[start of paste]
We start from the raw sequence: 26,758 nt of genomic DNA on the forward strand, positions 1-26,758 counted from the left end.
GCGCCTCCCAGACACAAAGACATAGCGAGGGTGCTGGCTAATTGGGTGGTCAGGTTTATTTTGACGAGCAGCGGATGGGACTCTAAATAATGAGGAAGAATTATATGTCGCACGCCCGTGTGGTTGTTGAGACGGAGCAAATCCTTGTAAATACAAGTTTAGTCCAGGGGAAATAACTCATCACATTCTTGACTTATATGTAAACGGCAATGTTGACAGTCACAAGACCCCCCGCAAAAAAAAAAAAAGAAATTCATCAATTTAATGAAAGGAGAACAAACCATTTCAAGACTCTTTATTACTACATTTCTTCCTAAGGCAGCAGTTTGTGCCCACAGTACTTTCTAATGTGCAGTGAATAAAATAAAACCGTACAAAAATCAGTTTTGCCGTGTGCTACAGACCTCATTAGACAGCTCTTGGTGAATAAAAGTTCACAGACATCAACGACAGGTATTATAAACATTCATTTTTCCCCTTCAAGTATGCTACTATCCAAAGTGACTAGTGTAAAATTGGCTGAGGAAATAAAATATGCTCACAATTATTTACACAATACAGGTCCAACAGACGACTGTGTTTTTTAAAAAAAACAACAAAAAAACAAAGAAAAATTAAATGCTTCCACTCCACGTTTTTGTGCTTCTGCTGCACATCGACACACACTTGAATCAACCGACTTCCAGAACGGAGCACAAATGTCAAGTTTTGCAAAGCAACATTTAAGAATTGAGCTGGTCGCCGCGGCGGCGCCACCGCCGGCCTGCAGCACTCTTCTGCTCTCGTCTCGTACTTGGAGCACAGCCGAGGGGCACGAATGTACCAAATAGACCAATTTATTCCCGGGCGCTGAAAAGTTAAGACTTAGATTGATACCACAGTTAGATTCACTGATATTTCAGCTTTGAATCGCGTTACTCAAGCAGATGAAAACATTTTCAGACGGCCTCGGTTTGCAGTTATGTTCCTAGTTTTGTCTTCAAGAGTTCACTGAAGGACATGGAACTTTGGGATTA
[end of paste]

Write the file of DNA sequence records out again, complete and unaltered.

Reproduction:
We start from the raw sequence: 26,758 nt of genomic DNA on the forward strand, positions 1-26,758 counted from the left end.
GCGCCTCCCAGACACAAAGACATAGCGAGGGTGCTGGCTAATTGGGTGGTCAGGTTTATTTTGACGAGCAGCGGATGGGACTCTAAATAATGAGGAAGAATTATATGTCGCACGCCCGTGTGGTTGTTGAGACGGAGCAAATCCTTGTAAATACAAGTTTAGTCCAGGGGAAATAACTCATCACATTCTTGACTTATATGTAAACGGCAATGTTGACAGTCACAAGACCCCCCGCAAAAAAAAAAAAAGAAATTCATCAATTTAATGAAAGGAGAACAAACCATTTCAAGACTCTTTATTACTACATTTCTTCCTAAGGCAGCAGTTTGTGCCCACAGTACTTTCTAATGTGCAGTGAATAAAATAAAACCGTACAAAAATCAGTTTTGCCGTGTGCTACAGACCTCATTAGACAGCTCTTGGTGAATAAAAGTTCACAGACATCAACGACAGGTATTATAAACATTCATTTTTCCCCTTCAAGTATGCTACTATCCAAAGTGACTAGTGTAAAATTGGCTGAGGAAATAAAATATGCTCACAATTATTTACACAATACAGGTCCAACAGACGACTGTGTTTTTTAAAAAAAACAACAAAAAAACAAAGAAAAATTAAATGCTTCCACTCCACGTTTTTGTGCTTCTGCTGCACATCGACACACACTTGAATCAACCGACTTCCAGAACGGAGCACAAATGTCAAGTTTTGCAAAGCAACATTTAAGAATTGAGCTGGTCGCCGCGGCGGCGCCACCGCCGGCCTGCAGCACTCTTCTGCTCTCGTCTCGTACTTGGAGCACAGCCGAGGGGCACGAATGTACCAAATAGACCAATTTATTCCCGGGCGCTGAAAAGTTAAGACTTAGATTGATACCACAGTTAGATTCACTGATATTTCAGCTTTGAATCGCGTTACTCAAGCAGATGAAAACATTTTCAGACGGCCTCGGTTTGCAGTTATGTTCCTAGTTTTGTCTTCAAGAGTTCACTGAAGGACATGGAACTTTGGGATTA